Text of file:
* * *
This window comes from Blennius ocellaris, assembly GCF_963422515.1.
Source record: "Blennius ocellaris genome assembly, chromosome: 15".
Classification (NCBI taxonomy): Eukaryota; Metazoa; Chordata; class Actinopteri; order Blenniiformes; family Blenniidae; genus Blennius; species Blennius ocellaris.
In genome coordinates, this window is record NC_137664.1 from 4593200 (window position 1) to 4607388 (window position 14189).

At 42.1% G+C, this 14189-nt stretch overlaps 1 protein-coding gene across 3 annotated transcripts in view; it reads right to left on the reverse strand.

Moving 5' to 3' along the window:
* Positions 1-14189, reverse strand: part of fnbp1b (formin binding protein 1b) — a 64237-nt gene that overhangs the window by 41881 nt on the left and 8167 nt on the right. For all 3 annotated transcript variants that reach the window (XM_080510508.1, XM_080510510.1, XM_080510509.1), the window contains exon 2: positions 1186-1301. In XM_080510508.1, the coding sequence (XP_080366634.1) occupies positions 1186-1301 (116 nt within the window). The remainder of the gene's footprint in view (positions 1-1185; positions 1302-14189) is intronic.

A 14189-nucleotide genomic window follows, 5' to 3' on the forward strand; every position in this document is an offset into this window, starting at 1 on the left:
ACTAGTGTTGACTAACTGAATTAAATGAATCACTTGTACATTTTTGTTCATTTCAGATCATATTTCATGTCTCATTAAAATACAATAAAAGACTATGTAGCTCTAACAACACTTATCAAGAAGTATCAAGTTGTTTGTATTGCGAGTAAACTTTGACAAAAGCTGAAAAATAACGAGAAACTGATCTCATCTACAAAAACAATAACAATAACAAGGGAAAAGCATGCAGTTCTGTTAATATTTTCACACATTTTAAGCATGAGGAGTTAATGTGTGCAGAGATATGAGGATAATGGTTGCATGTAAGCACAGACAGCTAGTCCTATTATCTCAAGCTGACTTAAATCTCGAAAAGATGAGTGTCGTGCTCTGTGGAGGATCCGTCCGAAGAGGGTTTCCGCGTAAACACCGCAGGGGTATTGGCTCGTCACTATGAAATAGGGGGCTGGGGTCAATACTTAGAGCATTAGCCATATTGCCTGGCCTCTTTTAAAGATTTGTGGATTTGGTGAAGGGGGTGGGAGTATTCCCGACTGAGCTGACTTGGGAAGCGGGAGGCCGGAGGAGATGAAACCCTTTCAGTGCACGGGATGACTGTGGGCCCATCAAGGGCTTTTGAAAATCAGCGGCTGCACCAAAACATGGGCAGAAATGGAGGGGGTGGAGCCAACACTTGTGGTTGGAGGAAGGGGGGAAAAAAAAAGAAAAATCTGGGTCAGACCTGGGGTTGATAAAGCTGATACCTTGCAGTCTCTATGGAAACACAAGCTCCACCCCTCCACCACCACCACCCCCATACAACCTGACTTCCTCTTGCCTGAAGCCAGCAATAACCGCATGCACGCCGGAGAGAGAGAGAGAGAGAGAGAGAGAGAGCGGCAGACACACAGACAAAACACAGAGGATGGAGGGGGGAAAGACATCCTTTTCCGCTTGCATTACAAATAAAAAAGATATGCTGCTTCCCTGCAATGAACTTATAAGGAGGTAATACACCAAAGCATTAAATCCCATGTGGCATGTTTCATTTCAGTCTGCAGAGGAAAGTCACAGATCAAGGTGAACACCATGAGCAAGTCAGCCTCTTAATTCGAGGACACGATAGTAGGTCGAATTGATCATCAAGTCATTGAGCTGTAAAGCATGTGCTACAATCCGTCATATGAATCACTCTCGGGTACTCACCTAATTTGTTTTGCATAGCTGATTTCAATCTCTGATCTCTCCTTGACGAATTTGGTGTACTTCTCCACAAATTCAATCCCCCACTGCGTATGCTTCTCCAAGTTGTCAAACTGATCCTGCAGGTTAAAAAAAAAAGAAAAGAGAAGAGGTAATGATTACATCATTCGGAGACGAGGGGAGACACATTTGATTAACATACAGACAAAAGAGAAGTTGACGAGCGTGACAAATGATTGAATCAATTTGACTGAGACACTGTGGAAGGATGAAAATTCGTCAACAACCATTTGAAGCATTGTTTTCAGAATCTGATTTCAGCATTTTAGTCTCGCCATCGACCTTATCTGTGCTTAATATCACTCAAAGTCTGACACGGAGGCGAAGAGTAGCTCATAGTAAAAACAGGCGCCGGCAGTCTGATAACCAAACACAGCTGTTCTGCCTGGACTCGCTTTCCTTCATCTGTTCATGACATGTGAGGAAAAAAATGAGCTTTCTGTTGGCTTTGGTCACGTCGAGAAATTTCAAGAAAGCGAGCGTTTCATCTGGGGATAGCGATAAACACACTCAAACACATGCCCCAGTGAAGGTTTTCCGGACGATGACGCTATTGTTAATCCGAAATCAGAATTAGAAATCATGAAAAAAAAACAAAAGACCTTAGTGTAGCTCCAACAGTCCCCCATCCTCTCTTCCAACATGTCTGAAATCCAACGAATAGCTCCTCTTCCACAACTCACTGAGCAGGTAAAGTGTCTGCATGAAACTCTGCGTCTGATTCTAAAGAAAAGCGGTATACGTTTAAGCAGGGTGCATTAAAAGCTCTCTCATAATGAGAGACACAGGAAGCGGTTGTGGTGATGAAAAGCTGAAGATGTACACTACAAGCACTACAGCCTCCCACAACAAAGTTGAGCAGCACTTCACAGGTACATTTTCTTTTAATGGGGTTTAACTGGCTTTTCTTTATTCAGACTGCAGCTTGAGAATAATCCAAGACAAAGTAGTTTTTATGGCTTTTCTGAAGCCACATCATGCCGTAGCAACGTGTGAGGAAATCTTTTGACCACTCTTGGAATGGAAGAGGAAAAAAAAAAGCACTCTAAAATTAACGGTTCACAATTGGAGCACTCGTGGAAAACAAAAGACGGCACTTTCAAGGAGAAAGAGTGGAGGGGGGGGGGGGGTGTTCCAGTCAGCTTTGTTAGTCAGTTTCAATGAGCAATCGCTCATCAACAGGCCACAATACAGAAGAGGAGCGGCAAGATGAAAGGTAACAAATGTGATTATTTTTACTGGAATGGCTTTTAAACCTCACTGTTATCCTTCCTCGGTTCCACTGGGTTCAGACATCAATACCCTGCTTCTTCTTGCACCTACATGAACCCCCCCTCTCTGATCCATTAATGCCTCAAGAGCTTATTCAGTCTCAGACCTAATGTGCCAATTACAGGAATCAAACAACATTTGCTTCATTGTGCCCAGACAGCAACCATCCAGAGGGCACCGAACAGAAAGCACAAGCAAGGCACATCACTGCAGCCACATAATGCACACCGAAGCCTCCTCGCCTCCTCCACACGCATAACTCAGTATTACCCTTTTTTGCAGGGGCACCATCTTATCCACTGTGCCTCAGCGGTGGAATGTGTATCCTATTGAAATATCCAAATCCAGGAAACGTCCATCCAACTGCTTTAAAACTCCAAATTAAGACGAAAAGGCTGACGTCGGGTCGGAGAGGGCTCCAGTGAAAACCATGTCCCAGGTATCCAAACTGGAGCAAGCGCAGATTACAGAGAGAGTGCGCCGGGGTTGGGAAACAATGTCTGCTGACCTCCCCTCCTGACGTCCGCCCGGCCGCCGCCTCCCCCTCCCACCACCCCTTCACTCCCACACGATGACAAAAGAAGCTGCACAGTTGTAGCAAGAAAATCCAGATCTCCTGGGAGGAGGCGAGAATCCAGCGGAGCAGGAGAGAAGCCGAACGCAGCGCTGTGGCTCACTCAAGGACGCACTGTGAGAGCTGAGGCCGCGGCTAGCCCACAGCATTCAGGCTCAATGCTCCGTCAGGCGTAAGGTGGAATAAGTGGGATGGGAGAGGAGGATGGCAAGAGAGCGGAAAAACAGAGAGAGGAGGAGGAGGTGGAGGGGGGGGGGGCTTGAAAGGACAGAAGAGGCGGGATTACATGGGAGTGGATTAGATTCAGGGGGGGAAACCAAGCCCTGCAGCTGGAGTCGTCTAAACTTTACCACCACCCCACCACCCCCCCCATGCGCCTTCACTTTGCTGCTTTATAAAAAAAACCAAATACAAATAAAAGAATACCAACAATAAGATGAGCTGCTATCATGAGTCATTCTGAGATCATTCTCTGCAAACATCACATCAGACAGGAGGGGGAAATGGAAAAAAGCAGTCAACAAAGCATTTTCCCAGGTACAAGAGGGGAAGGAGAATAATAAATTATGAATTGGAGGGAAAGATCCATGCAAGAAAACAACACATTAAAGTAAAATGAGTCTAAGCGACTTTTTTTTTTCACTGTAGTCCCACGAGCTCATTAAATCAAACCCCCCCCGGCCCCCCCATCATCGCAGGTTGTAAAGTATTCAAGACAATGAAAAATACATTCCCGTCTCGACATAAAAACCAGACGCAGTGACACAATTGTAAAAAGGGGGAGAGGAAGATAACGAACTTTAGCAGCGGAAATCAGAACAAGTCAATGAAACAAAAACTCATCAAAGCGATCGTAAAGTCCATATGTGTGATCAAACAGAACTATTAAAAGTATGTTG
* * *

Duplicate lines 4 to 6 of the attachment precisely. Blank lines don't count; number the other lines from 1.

In genome coordinates, this window is record NC_137664.1 from 4593200 (window position 1) to 4607388 (window position 14189).

At 42.1% G+C, this 14189-nt stretch overlaps 1 protein-coding gene across 3 annotated transcripts in view; it reads right to left on the reverse strand.

Moving 5' to 3' along the window: